Northwestern ranked fifth among top green power purchasing universities

    The Environmental Protection Agency ranked Northwestern University fifth in its most recent list of top green power purchasers. The list rates higher education institutions within the Green Power Partnership, a voluntary program that encourages organizations to help offset the impact of electricity usage.

    Northwestern moved up three spots from the EPA’s previous ranking, published last fall, after purchasing more Renewable Energy Certificates (REC), which support the growth of renewable energy market initiatives such as wind farms and solar panels.

    “This is one of the things that the university is doing that is a big commitment,” said Julie Cahillane, Manager of Recycling and Refuse within facilities management. “It’s something that we are doing because we see this as a way to help benefit the market of renewable energy.”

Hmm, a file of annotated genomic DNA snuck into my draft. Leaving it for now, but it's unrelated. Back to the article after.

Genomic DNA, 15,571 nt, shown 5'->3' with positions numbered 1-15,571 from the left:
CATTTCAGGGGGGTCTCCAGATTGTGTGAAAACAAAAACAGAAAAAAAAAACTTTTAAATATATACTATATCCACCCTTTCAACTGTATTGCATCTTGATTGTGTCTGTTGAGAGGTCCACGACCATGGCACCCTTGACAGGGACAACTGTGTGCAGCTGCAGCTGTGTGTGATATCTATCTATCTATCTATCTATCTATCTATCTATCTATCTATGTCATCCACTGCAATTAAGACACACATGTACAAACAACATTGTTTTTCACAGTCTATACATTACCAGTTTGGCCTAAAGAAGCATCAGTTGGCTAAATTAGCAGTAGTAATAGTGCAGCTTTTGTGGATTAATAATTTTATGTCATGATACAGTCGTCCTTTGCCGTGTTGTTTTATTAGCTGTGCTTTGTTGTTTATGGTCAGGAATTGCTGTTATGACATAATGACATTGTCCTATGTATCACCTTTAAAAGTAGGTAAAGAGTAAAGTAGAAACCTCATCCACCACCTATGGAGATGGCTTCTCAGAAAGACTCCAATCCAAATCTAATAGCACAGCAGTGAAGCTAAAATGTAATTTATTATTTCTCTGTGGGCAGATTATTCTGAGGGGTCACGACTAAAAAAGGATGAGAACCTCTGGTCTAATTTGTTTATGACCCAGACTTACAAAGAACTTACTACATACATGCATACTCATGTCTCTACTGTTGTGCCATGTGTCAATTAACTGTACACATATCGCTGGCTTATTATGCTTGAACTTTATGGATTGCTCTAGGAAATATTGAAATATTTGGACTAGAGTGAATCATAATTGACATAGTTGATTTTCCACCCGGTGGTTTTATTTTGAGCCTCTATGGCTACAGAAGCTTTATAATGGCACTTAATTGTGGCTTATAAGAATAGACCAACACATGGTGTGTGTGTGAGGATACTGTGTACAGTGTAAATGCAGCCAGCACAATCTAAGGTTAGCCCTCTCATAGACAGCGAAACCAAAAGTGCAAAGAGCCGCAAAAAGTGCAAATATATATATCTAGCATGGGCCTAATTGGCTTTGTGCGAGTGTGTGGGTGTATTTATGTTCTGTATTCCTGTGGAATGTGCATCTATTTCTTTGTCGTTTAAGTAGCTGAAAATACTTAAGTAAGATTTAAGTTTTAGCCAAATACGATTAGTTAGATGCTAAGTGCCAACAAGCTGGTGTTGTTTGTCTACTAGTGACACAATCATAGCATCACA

This REC purchase began on Feb. 1 and represents 30 percent of the total energy used on campus, which maintains the university’s position in the Green Power Leadership Club.

    The university has been buying RECs since 2006. These purchases have been the effect of the university’s Commitment to Environmental Sustainability that went into effect in 2004 to improve awareness of sustainability issues, according to Cahillane.

    “I think Northwestern has been working hard for many years on these efforts and slowly building and figuring out what we can do next, what’s a good fit at Northwestern and what else we can add on to our efforts,” Cahillane said.

    Green Cup co-chair Mike Giannetto believes that these purchases are a big deal and will attract more “green thinking” on campus.

    “It’s definitely a confidence booster for students on the fence about Northwestern’s sustainability,” the McCormick senior said. “It might spark their interest a little bit more and hopefully make them look into other groups on campus to get involved.”

    Both Cahillane and Giannetto recognize this as a step in a greener direction, but still hope to see more renewable energy initiatives on campus.

    “I am definitely not satisfied,” Giannetto said. “I am waiting to see what comes next. There are a lot of issues and nobody to blame.”


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